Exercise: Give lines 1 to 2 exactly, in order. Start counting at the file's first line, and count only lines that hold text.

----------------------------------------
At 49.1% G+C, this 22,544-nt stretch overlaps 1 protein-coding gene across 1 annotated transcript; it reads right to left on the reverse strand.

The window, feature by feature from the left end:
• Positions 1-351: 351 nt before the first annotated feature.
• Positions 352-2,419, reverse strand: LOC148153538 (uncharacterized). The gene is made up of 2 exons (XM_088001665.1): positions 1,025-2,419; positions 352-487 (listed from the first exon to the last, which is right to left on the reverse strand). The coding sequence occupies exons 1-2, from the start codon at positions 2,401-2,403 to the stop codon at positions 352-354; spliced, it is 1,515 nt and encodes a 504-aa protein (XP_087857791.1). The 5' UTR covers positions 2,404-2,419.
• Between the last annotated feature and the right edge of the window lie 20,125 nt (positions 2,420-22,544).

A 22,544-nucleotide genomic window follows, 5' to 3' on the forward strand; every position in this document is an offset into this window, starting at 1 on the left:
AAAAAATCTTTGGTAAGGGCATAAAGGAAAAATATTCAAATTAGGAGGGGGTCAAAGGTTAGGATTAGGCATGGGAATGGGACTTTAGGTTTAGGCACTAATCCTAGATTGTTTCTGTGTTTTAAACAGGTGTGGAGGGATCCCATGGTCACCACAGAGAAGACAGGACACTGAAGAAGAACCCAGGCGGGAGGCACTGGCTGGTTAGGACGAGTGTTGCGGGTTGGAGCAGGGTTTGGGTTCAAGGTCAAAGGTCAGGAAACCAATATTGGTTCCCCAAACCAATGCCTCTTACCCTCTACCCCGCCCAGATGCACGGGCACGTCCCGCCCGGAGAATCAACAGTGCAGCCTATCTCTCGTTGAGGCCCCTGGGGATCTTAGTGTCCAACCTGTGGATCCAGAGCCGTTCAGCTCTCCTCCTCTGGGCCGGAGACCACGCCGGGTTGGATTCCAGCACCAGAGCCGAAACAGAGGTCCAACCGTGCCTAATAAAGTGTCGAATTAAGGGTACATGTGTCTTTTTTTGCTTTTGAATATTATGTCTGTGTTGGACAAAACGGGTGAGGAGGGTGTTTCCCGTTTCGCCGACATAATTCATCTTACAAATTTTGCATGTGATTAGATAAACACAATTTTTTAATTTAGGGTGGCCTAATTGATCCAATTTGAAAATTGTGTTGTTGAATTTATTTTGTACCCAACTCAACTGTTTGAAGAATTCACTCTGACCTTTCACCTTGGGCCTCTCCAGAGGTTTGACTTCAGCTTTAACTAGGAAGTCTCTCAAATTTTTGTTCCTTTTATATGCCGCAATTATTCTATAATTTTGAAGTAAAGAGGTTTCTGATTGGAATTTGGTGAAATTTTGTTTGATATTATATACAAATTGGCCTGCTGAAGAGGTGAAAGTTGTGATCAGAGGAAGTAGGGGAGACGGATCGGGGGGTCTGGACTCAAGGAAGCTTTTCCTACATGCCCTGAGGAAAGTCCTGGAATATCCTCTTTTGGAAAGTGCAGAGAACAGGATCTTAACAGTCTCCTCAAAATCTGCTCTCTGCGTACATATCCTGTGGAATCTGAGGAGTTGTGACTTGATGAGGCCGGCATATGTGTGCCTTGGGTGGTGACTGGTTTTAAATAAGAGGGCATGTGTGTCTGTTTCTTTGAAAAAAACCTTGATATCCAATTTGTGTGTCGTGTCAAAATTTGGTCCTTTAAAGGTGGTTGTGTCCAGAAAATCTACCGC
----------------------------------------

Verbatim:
At 49.1% G+C, this 22,544-nt stretch overlaps 1 protein-coding gene across 1 annotated transcript; it reads right to left on the reverse strand.

The window, feature by feature from the left end: